Contraceptive approved

Long-acting, under-skin medication OK'd by FDA

July 19, 2006|By JONATHAN D. ROCKOFF | JONATHAN D. ROCKOFF,SUN REPORTER

WASHINGTON -- Adding to women's options for birth control, federal drug regulators announced approval yesterday of a long-acting contraceptive implanted in the upper arm.

The new drug, Implanon, is a matchstick-sized rod that steadily releases a small amount of the hormone progestin, preventing pregnancy. Tests in women found it 99 percent effective.

Doctors place Implanon just under the skin with a local anesthetic and can remove it at any time. Once it is removed, a woman could regain the fertility necessary to become pregnant within as little as a month, a federal regulator said.

The new drug will be the first implanted in the arm to be marketed in the United States since sales of Norplant were halted in 2000 amid concerns about its effectiveness and such serious side effects as excessive bleeding and headaches.

Other problems with Norplant arose because insertions and removals were performed by untrained doctors.

Dr. Scott Monroe, who heads the Food and Drug Administration's reproductive drugs office, expressed confidence that Implanon won't encounter the troubles that beset Norplant.

"Some of the issues related to Norplant, which were related to insertion and removal, will be much less of a concern with Implanon because it will involve a single rod," he said. Norplant required the insertion of six rods.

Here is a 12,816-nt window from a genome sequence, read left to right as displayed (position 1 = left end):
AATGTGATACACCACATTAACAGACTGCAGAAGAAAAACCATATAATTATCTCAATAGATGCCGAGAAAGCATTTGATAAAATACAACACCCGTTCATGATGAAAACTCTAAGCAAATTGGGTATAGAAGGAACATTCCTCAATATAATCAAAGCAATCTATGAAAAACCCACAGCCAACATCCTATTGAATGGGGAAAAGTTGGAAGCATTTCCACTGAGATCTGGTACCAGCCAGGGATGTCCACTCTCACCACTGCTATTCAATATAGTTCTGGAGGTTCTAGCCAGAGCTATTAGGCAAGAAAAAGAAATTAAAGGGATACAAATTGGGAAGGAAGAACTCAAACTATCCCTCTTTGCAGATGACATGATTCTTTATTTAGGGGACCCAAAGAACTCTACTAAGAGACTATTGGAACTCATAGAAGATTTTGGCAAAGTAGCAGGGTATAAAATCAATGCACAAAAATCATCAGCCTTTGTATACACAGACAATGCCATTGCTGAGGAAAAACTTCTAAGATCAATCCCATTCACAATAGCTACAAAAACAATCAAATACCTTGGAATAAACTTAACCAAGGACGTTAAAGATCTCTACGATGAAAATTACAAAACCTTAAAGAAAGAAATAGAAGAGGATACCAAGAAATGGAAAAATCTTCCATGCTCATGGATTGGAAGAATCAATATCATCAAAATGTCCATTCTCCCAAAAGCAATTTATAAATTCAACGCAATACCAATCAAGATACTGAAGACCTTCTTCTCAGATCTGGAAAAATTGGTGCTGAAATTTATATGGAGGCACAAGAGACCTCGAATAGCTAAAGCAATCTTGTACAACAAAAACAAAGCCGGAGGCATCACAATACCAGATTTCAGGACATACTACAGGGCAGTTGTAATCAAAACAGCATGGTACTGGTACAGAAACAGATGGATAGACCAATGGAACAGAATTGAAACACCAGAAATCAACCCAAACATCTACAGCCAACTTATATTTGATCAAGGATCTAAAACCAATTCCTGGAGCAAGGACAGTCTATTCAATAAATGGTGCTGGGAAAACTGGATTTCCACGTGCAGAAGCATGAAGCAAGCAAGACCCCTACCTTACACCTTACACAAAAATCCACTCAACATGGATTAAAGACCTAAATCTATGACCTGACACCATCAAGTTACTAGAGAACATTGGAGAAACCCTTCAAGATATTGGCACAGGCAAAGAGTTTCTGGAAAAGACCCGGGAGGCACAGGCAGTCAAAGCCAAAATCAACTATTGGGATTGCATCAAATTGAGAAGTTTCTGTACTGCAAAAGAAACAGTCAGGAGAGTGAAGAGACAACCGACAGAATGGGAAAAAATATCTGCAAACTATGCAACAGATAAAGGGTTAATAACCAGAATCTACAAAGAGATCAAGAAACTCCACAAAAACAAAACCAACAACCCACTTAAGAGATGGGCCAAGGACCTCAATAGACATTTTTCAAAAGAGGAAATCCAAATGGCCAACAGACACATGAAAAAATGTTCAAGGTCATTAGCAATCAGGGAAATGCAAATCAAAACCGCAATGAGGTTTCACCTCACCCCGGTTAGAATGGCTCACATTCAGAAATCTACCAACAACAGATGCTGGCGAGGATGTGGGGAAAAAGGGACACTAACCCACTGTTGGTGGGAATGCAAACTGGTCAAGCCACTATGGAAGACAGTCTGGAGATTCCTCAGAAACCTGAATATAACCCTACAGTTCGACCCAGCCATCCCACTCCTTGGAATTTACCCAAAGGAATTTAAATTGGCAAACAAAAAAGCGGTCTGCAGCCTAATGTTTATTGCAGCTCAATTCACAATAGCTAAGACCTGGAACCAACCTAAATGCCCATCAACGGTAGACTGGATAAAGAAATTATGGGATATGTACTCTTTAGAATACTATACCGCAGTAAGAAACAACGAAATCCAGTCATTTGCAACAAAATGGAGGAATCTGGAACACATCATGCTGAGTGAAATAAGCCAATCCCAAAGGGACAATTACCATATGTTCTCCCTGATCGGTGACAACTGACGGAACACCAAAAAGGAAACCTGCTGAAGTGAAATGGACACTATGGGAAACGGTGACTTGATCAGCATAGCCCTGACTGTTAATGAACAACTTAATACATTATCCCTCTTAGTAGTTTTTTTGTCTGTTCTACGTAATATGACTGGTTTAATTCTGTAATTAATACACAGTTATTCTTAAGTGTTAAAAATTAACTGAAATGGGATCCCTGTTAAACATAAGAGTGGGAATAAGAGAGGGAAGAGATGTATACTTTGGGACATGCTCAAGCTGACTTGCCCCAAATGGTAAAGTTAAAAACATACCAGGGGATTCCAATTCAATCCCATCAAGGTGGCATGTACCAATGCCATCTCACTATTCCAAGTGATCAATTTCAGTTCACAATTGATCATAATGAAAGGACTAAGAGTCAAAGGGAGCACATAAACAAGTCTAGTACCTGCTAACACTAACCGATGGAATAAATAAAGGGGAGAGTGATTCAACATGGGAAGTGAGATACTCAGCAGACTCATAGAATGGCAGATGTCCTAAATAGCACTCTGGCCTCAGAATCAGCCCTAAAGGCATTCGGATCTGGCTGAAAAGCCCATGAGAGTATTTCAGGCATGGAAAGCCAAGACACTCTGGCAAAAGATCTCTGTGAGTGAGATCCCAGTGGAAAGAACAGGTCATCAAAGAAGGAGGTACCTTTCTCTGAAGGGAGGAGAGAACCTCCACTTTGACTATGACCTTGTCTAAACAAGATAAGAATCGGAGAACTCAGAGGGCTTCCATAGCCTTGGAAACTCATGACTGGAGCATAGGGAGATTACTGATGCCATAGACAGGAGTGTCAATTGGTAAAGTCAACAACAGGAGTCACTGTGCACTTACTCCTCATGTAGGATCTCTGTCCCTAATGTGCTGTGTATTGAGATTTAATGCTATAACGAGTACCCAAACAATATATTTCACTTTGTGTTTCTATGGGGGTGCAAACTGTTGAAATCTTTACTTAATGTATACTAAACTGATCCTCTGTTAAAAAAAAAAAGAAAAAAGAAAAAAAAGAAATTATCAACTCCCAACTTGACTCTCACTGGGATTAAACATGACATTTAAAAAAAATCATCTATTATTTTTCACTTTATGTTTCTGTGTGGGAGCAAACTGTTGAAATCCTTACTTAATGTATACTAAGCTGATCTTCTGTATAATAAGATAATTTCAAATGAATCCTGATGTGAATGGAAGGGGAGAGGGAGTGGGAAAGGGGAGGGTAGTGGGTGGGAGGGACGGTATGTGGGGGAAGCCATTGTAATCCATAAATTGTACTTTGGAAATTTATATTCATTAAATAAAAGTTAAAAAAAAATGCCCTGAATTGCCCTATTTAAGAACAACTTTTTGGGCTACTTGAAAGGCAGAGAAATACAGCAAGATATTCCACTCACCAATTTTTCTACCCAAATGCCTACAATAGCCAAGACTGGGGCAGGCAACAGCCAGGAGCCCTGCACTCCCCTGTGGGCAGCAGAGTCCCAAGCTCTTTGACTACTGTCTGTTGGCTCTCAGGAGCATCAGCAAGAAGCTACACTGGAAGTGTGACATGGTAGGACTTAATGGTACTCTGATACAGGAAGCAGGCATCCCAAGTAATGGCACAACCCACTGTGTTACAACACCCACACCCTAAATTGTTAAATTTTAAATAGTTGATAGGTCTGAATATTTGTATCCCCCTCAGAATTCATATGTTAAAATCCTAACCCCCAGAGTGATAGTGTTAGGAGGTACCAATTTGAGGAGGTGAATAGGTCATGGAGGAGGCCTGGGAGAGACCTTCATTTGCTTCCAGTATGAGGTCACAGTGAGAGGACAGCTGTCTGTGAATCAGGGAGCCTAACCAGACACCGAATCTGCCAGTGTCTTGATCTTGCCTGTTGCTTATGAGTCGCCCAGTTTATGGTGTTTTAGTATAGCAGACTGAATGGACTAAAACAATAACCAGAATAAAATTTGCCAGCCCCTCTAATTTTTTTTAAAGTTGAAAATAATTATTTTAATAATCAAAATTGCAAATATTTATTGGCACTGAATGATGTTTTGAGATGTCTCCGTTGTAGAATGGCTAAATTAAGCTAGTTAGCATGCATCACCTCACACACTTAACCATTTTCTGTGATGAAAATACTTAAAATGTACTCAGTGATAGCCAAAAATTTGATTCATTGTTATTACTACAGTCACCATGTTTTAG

Implanon could cause irregular, unpredictable or no menstrual bleeding, and it is associated with an increased risk for blood clots. Women who use it are urged not to smoke because, like other hormonal contraceptives, it increases the risk of heart-related side effects.

The drug's manufacturer, Organon USA, the Roseland, N.J.,-based arm of a Dutch pharmaceutical company, hopes to avoid problems that beset Norplant by launching it slowly and selling it only to physicians who receive training in its insertion and removal.

The company will train doctors, starting later this year. Planned Parenthood issued a statement saying clinicians at 85 affiliates across the country will receive training starting in October and staff at its remaining centers will be trained this winter.

Implanon has been sold safely and effectively outside the United States since 1998 to more than 2.5 million women in 30 countries worldwide, Monroe said.

Dr. Lee P. Shulman, chairman of the Association of Reproductive Health Professionals, said the new implant might be especially appealing to women who seek a long-term birth control method but can't take existing products using the hormone estrogen.

"Probably a week doesn't go by that I don't have a patient who would be a good candidate," said Shulman, a professor of obstetrics and gynecology at Northwestern University who is a consultant for Organon and other pharmaceutical companies.

Many American women seeking birth control don't want long-acting devices, such as ParaGard, a plastic device inserted into the uterus that can prevent pregnancies for as long as 10 years if not removed, according to one women's health advocate.

jonathan.rockoff@baltsun.com

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